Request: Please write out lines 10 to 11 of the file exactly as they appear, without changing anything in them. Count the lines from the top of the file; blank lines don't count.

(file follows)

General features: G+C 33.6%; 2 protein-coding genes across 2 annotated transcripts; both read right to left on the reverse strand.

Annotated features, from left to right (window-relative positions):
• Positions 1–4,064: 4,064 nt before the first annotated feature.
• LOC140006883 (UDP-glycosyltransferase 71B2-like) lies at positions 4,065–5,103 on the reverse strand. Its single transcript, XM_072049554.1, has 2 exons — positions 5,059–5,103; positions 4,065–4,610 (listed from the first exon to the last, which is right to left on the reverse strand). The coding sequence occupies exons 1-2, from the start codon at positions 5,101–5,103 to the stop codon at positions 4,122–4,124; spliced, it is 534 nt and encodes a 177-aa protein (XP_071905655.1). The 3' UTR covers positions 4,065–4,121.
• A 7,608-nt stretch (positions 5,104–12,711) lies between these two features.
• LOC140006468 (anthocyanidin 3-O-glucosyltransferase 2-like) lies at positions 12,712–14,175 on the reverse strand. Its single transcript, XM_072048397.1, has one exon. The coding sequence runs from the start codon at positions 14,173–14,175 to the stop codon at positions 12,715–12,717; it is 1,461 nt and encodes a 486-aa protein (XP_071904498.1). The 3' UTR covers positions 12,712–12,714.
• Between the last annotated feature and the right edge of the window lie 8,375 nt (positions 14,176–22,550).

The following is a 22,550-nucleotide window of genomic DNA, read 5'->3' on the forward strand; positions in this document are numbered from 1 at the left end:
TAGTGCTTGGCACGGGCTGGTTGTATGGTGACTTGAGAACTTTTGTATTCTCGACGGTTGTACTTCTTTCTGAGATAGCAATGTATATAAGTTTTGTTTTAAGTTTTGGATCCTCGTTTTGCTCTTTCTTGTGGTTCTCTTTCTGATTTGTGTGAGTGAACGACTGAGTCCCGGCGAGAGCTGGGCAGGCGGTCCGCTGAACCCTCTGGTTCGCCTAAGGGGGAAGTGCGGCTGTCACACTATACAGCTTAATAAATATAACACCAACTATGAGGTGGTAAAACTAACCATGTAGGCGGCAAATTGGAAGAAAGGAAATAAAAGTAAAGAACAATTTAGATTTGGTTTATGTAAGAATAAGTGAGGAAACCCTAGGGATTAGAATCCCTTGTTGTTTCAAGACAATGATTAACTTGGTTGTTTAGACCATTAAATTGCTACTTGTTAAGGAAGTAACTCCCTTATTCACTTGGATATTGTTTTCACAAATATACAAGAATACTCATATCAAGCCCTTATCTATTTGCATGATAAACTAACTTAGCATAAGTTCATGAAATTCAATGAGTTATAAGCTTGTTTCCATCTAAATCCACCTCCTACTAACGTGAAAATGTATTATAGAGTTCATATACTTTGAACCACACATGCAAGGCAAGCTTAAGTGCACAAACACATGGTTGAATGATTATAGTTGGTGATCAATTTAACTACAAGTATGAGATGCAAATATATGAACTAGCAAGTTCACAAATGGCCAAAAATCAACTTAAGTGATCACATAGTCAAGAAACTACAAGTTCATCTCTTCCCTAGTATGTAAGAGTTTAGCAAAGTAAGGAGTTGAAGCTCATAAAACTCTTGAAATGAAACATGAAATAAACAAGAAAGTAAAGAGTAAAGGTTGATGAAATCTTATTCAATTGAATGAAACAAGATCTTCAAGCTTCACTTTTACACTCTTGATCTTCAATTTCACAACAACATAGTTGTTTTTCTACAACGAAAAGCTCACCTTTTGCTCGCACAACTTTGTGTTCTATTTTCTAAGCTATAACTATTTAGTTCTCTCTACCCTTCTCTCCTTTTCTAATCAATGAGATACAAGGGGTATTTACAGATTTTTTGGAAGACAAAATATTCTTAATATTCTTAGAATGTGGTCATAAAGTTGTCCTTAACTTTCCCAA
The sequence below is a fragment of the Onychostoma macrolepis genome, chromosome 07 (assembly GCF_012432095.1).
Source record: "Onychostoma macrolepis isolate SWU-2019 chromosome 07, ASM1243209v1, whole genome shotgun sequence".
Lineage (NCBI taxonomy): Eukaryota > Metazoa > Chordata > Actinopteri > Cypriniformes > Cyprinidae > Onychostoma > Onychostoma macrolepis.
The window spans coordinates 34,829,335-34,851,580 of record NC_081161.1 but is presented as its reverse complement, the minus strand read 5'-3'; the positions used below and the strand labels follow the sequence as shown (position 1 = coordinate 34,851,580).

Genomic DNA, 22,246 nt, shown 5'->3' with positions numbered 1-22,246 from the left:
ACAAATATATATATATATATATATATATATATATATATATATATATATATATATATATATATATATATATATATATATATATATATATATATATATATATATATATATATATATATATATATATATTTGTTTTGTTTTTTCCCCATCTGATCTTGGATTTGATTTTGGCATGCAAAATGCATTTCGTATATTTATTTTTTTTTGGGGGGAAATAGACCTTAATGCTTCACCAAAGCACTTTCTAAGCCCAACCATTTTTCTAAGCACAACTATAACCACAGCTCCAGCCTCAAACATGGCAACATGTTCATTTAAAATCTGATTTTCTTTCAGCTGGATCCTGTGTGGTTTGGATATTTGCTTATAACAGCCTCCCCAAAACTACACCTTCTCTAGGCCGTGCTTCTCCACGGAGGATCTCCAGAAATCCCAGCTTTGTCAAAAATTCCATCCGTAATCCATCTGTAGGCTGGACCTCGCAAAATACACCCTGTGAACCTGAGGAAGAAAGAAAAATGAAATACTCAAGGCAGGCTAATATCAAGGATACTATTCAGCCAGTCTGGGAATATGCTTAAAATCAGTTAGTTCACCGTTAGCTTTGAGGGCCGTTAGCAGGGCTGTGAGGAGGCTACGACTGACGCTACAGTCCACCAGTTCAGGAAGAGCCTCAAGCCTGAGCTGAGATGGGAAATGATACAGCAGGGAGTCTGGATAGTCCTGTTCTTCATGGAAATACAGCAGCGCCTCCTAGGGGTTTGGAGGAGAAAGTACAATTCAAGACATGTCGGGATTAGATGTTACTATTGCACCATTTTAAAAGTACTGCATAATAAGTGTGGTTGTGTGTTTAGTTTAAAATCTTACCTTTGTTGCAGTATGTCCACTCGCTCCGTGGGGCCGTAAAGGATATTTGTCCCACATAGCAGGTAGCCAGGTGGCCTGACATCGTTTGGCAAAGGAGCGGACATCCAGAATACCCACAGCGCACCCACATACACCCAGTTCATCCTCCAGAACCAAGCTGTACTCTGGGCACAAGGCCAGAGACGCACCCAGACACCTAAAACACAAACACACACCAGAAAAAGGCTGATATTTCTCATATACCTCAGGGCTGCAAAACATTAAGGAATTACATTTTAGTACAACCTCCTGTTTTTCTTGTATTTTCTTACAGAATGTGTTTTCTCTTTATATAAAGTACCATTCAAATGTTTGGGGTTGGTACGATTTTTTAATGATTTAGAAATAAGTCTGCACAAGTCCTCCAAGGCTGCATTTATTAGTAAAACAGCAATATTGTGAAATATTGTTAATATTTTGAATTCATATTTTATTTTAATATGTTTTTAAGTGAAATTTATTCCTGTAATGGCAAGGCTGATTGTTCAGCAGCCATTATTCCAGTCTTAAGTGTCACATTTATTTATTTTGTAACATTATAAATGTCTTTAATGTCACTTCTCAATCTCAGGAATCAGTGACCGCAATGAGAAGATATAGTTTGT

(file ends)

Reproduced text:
The sequence below is a fragment of the Onychostoma macrolepis genome, chromosome 07 (assembly GCF_012432095.1).
Source record: "Onychostoma macrolepis isolate SWU-2019 chromosome 07, ASM1243209v1, whole genome shotgun sequence".